An Arran resident who experienced serious health problems admits she is ‘too frightened’ to leave the island to access shared NHS services on the mainland over the uncertainty of the ferries.

Linda Clark has lived on Arran with her husband, whose family have lived on the island for centuries, for 21 years.

She found a lump in her breast in 2016, and has undergone treatment for cancer at Crosshouse. She now admits after nearly two years of Covid restrictions and the ongoing issues with CalMac cancellations, she is just ‘too frightened’ to leave the island.

She explained to the Herald: The healthcare that you get on Arran, same as the education, is second to none.

“You get the best of everything. When it comes to having to go to the mainland, for a special procedure or surgery or anything like that, the hospital, Crosshouse, is fine – but the worry is, you can’t always get across. And if you get across, you can’t always get back.

She continued: “I found a lump in my breast in December 2016. Went to see my doctor, he examined me and he said ‘I don’t like the look of this, I need to refer you.”

Tied up with vital hospital appointments for specialist services, Linda was at the whim of weather: The appointment came through for the January. The day I was meant to go across, the ferry wasn’t sailing so I had to cancel the appointment. I got another appointment for February, and the ferry wasn’t sailing again.

“So I contacted the hospital, I said, look, its not because I am not coming, I just can’t get across.

“They said we understand but because you have missed two appointments, we have to put you at the end of the list.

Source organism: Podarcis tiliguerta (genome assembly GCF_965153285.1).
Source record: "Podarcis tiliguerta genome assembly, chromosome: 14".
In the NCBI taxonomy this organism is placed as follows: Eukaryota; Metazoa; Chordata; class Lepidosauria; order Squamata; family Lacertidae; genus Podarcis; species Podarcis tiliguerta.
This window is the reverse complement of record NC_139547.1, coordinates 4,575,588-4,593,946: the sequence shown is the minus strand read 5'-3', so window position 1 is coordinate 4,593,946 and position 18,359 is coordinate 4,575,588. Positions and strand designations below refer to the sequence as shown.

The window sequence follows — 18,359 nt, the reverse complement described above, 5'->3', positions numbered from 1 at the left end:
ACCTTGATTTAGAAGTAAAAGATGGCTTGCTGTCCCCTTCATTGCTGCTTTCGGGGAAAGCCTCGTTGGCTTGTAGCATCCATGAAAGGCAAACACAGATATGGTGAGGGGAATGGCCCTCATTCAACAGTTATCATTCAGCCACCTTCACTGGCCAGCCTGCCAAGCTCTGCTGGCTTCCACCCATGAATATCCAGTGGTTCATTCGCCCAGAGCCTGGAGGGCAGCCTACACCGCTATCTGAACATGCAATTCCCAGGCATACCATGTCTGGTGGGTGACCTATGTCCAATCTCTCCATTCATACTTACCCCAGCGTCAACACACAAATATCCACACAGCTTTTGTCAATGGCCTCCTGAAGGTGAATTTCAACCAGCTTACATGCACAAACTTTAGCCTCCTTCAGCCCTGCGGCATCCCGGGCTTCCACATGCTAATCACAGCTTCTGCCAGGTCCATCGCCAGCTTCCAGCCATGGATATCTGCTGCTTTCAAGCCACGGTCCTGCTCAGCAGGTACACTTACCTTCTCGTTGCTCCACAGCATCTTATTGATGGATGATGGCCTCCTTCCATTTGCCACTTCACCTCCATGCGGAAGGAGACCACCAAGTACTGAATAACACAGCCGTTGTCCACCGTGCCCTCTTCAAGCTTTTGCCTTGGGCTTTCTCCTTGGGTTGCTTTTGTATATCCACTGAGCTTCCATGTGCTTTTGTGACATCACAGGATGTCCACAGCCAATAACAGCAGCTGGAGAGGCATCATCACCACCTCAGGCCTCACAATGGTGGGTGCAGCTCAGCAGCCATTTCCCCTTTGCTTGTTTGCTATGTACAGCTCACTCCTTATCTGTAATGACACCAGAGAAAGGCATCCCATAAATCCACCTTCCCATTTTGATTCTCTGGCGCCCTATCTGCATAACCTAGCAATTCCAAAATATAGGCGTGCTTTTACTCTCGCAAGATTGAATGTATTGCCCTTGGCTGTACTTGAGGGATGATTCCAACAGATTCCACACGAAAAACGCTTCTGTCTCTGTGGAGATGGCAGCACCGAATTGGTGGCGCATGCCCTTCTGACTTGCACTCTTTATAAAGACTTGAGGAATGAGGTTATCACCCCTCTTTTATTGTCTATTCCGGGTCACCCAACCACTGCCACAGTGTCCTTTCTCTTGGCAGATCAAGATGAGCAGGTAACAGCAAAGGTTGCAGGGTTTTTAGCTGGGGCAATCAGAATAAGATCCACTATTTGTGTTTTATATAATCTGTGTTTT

“But I said, I have a lump in my breast. I never missed them by choice. I phoned the doctors again, and he said listen this is rubbish, leave it with me. He called me back and got me in for March.

“This time I got there, only the lump that I had in my breast that was a size of a marble, was now the size of a ping-pong ball. And it turned out to be stage three, that had travelled into my lymph nodes.

“So, I had the treatment done. And after the first chemo, I developed some complications, and was airlifted across. I had that treated, came back, had the same problem, was airlifted again – this time in the middle of the night – so they couldn’t do any more chemo.

“So it came to the point where I had to get radiotherapy, then 13 months of injections, during that whole time, I was worried sick if I would be able to get back.

“My husband is 85. And he’s not good on his legs. So if I go over there and can’t get back, it is a big big worry.”

Linda has not left the island since the coronavirus restrictions were put in place.

She said: “I’d like to go across to the mainland, get a wee break, but there is just no way I would risk it. I’ve stayed put since Covid. I am too frightened to go over.

“It is a beautiful place to be trapped. If I was trapped on that side, my stress levels would be off the scale, so I just don’t go.”

Tommy Gore, Area Operations Manager (Clyde) for CalMac, said: “Our priority is to ensure people can travel, but this past year has been incredibly challenging due to Covid restrictions.

“Our staff work hard to carefully manage demand from tourists with local residents wanting to travel, as well as goods and services needing to be transported. This is why we always encourage people to book in advance.

“Poor weather conditions are the main reason why sailings are cancelled – more than 80 per cent of cancellations across the network last year were caused by this. Covid cases also account for a large number of these.”